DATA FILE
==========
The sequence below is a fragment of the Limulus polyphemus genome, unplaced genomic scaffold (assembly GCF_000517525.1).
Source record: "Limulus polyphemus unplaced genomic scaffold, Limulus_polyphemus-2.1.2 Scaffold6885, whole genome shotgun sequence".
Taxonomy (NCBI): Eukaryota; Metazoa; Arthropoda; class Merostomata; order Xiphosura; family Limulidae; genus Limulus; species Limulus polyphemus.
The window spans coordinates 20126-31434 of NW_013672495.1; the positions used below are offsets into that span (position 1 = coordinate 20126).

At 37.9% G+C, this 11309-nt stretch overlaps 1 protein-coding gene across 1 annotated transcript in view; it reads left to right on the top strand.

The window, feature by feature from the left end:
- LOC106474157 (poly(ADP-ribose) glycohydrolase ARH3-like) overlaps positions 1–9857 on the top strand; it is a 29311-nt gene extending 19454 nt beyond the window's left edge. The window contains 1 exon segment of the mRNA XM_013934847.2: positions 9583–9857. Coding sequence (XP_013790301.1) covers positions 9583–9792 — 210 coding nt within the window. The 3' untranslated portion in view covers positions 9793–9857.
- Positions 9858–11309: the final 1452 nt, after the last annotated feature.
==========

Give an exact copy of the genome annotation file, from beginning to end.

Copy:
The sequence below is a fragment of the Limulus polyphemus genome, unplaced genomic scaffold (assembly GCF_000517525.1).
Source record: "Limulus polyphemus unplaced genomic scaffold, Limulus_polyphemus-2.1.2 Scaffold6885, whole genome shotgun sequence".
Taxonomy (NCBI): Eukaryota; Metazoa; Arthropoda; class Merostomata; order Xiphosura; family Limulidae; genus Limulus; species Limulus polyphemus.
The window spans coordinates 20126-31434 of NW_013672495.1; the positions used below are offsets into that span (position 1 = coordinate 20126).

At 37.9% G+C, this 11309-nt stretch overlaps 1 protein-coding gene across 1 annotated transcript in view; it reads left to right on the top strand.

The window, feature by feature from the left end:
- LOC106474157 (poly(ADP-ribose) glycohydrolase ARH3-like) overlaps positions 1–9857 on the top strand; it is a 29311-nt gene extending 19454 nt beyond the window's left edge. The window contains 1 exon segment of the mRNA XM_013934847.2: positions 9583–9857. Coding sequence (XP_013790301.1) covers positions 9583–9792 — 210 coding nt within the window. The 3' untranslated portion in view covers positions 9793–9857.
- Positions 9858–11309: the final 1452 nt, after the last annotated feature.